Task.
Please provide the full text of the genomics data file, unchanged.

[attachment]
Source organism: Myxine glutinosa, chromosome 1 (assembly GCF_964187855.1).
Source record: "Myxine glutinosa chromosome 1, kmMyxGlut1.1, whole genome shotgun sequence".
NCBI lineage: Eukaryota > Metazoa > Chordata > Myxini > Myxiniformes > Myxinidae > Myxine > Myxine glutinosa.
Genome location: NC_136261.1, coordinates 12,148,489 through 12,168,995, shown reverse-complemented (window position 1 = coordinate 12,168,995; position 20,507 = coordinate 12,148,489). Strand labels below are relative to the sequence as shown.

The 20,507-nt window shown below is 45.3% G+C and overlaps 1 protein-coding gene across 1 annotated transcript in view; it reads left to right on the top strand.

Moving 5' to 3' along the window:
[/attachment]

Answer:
Source organism: Myxine glutinosa, chromosome 1 (assembly GCF_964187855.1).
Source record: "Myxine glutinosa chromosome 1, kmMyxGlut1.1, whole genome shotgun sequence".
NCBI lineage: Eukaryota > Metazoa > Chordata > Myxini > Myxiniformes > Myxinidae > Myxine > Myxine glutinosa.
Genome location: NC_136261.1, coordinates 12,148,489 through 12,168,995, shown reverse-complemented (window position 1 = coordinate 12,168,995; position 20,507 = coordinate 12,148,489). Strand labels below are relative to the sequence as shown.

The 20,507-nt window shown below is 45.3% G+C and overlaps 1 protein-coding gene across 1 annotated transcript in view; it reads left to right on the top strand.

Moving 5' to 3' along the window: